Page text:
Quantitative Selection for Piglet Survival as A Safe Way to Reduce the Cost of Weaners

By Egbert Frank Knol - In this paper, first presented at the 2003 Banff Pork Seminar, trait piglet survival is explored using quantitative methods, searching for genetic variation (Knol, 2001) and for biological explanations for possible genetic differences in piglet survival (Leenhouwers, 2001).
calendar icon 1 September 2003
clock icon 10 minute read
Quantitative Selection for Piglet Survival as A Safe Way to Reduce the Cost of Weaners - By Egbert Frank Knol - In this presentation at Banff Pork Seminars September 2003, the trait piglet survival will be explored using quantitative methods, searching for genetic variation (Knol, 2001) and for biological explanations for possible genetic differences in piglet survival (Leenhouwers, 2001).


Genetic variation between animals exists. There is no doubt about that. Variation in a trait, e.g. litter size, is caused by variation in a number of genes influencing the underlying processes of litter size such as ovulation rate, variation in elongation, and prenatal survival. Geneticists nowadays have two powerful toolkits available to choose individuals with the right alleles. One is the quantitative toolkit and the other the molecular one. There are at least three reasons to try to improve piglet survival.

  • Selection for increased litter size is successful in most breeding programs. The correlation between litter size and mortality is positive. Larger litters result, on average, in higher mortality.

  • Larger litters increase the necessity of (cross) fostering in a time that farm size increases and input of labour per sow decreases. Therefore, more labour is needed, but less is offered.

  • Beginning in Western Europe, concern for animal welfare is gradually accepted in a growing number of countries.

The result of this concern can be a government mandate for an increase in lactation days, a decrease in the possibility of mixing piglets, and an increase in space allowance for sows, piglets and finishers.

In general, it would be helpful for the economy of pork production if both sow and piglet could survive with little human intervention and still allow for an increase in litter size.

An Approach to Address Piglet Survival Genetically and Biologically Definition of survival and of genetic effects

Losses in litter size occur in different phases, until weaning these are:

  • Uterine survival (complement of number of mummified)
  • Farrowing survival (complement of number of stillbirths)
  • Preweaning survival (complement of number of lactation losses)

In this paper piglet survival is defined mathematically as the proportion of piglets surviving from late gestation to weaning: (# weaned/total # born). In many countries this is, on average, 80.3% (still born 7.4%, preweaning losses 12.8%). Uterine survival is excluded, as is survival after weaning.

Important genotypes for survival of a piglet are its own set of genes, the set of genes of the sow nursing it, and the set of genes of the sow that gave birth to the piglet. The latter is responsible for the prenatal environment; in genetic terms this effect is called the maternal effect. The effect of the genes of the piglet will be referred to as vitality and the effect of the nurse sow as mothering ability. It should be noted that in most cases the biological mother is also the sow nursing the piglets.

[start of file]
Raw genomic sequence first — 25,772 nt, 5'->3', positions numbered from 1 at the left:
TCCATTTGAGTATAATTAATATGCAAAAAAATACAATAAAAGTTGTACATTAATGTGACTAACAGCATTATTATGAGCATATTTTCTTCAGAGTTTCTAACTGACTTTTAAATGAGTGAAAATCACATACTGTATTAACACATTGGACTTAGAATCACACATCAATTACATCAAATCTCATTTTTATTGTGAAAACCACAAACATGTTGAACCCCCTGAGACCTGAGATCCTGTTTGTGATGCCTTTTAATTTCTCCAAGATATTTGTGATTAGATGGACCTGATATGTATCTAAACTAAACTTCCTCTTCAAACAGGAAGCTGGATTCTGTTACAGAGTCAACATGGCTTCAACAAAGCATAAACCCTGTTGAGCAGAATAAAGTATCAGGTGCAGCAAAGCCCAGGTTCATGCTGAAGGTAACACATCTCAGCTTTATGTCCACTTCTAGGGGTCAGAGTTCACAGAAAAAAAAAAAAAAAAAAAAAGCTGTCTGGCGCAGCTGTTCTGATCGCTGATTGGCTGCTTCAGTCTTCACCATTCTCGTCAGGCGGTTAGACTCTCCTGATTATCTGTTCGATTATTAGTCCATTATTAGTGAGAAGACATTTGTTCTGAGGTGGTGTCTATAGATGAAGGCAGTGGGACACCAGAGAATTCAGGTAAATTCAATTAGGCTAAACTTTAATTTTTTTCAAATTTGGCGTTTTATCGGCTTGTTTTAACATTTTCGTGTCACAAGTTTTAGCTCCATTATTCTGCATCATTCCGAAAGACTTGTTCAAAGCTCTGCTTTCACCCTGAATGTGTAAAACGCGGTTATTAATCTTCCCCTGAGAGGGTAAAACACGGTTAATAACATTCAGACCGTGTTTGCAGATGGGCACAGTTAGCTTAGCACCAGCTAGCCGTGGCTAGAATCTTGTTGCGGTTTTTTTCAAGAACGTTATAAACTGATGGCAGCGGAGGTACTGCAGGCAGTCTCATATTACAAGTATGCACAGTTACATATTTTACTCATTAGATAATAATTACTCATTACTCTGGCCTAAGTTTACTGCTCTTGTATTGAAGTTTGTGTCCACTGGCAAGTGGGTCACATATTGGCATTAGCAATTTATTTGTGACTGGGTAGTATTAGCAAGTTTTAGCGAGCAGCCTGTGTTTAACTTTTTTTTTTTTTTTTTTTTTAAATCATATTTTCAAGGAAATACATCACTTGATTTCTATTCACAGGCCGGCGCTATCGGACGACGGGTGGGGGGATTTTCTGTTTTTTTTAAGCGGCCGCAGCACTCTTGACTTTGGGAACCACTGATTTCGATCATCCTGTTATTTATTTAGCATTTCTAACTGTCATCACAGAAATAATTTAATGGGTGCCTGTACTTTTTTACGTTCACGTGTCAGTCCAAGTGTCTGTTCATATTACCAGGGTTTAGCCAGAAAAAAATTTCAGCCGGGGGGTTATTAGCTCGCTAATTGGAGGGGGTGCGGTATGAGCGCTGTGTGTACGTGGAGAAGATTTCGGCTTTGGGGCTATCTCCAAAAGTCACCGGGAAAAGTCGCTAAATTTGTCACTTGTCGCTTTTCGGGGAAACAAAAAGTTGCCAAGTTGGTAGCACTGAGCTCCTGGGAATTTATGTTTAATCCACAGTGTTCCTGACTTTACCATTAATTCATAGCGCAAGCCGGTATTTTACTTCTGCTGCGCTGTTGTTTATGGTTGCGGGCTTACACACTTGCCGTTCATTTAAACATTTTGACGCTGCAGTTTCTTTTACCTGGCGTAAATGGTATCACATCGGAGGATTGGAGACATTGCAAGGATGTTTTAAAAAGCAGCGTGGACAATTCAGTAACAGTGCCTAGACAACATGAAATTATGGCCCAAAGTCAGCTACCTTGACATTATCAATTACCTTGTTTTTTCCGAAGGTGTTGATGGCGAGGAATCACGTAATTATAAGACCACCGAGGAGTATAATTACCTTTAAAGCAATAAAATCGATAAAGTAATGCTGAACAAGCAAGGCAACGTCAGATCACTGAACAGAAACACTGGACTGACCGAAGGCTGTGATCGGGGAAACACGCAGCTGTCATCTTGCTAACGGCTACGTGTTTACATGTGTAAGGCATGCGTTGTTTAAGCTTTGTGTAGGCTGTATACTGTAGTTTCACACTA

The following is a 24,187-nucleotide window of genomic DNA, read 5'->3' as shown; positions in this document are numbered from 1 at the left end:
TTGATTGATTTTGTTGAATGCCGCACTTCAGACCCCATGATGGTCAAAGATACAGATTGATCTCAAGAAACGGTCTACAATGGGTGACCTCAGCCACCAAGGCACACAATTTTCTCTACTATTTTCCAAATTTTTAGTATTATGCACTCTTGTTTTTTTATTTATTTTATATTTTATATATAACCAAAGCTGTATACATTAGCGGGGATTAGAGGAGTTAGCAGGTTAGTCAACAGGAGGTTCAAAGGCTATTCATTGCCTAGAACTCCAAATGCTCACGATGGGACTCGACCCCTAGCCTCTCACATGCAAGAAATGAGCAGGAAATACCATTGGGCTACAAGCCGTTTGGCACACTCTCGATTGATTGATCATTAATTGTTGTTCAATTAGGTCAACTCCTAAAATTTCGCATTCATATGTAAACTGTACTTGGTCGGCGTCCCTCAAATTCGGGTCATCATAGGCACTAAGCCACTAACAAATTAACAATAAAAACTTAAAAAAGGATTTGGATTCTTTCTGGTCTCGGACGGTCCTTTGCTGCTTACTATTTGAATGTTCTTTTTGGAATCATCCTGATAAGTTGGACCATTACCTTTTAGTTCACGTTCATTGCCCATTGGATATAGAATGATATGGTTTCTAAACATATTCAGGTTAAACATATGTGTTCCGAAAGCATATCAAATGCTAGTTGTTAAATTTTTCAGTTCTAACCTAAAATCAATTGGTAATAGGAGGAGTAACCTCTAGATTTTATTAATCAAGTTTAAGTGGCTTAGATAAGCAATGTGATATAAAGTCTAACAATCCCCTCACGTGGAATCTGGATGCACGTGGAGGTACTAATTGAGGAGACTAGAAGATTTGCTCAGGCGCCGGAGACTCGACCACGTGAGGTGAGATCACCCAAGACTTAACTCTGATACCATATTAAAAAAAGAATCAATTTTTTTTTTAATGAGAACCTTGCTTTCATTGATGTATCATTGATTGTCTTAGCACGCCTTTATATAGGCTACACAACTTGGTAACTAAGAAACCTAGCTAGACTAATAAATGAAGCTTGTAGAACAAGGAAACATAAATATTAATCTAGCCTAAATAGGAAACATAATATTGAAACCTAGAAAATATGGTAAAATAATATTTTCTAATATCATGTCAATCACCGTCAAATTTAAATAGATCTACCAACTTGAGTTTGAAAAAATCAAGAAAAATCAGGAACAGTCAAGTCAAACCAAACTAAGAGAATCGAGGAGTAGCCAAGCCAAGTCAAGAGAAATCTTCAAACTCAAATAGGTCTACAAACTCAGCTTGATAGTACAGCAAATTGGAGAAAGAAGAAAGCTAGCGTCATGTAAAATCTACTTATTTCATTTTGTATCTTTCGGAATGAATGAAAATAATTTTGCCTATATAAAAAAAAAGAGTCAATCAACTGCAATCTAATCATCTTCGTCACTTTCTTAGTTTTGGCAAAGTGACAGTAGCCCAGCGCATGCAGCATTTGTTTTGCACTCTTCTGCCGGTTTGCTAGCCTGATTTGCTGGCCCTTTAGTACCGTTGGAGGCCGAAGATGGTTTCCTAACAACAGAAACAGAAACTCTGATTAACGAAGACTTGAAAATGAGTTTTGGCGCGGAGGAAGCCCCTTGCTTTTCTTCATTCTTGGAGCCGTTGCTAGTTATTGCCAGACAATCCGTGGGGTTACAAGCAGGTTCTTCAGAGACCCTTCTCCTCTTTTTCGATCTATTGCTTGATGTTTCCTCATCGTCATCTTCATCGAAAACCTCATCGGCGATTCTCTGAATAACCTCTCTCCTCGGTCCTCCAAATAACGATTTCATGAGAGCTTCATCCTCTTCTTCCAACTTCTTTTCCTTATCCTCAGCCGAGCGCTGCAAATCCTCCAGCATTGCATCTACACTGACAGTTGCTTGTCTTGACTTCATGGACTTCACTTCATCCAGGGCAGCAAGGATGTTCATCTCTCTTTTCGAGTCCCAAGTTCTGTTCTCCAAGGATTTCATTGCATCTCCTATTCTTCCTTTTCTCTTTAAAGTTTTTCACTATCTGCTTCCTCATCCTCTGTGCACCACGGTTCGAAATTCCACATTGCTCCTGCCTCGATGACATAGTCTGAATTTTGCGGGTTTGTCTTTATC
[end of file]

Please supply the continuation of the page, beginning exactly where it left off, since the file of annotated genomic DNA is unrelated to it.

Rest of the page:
Quantitative selection for piglet survival
To explore this trait birth weights, fostering and survival observations were taken on individual piglets on 32 TOPIGS nucleus, multiplication and piglet production farms in different countries and under different health conditions. Full pedigrees for both sow and piglet were available for some 600,000 piglets.


Genetic analysis
Genetic analysis yielded heritabilities of 0.02 for vitality on a piglet basis and 0.07 for mothering ability (Knol et al., 2002). A heritability of 0.02 is extremely low, but still promising because genetic variation is considerable and because a large number of observations are available per parent. Simulation (Table 1) showed that single trait selection for litter size will reduce piglet survival, as is expected. Simultaneous selection for litter size and birth weight will increase birth weight dramatically, but will not increase survival nor increase litter size. Eight years of selection on an index of litter size and piglet survival will increase litter size total born from 12.3 to 12.8 piglets per litter and at the same time increase survival from 80.3% to 84.2%.

Table 1: Simulation response of 8 years of selection on (1) only litter size (LS), (2) an index of litter size and birth weight (BW) or (3) an index of litter size and survival.
2002 2010
Litter size LS + BW LS + survival
Litter index 2.32 2.35 2.35 2.35
Total born (LS) 12.20 13.70 12.26 12.80
Live born 11.30 12.72 11.22 12.11
Stillborn 0.90 0.98 1.04 0.69
Piglet survival 80.3 78.3 79.8 84.2
Weaned/litter 9.80 10.72 9.79 10.78
Weaned/sow/year 22.8 25.2 23.0 25.3
Ave. Birth weight (BW) 1.45 1.34 1.74 1.39
Variation in BW 280 280 310 268
Litter weight 17.7 18.4 21.3 17.8

200 gestating sows were assigned to one of two groups based on the Expected Breeding Value for Piglet Survival (EBVPS) of their offspring; difference between the two groups was 4.0% expected survival. Realized difference was 3.97%. It was very interesting to note that the groups did not differ in litter size or average birth weight. They did differ, however, in within litter variation in birth weight and litter weight at birth. Both were significantly lower for the high survival group.

Mode of Action
Since genetic differences in piglet survival can be predicted accurately, high/low EBVPS sampling can be done to investigate the underlying biological processes. A high and low EBVPS group were formed of 25 gilts each, inseminated with semen of high and low EBVPS boars, respectively, and piglets were delivered with caesarean section at day 111 of gestation (Leenhouwers et al, 2002). All piglets were sacrificed, dissected, and analyzed. Individual placentas were available.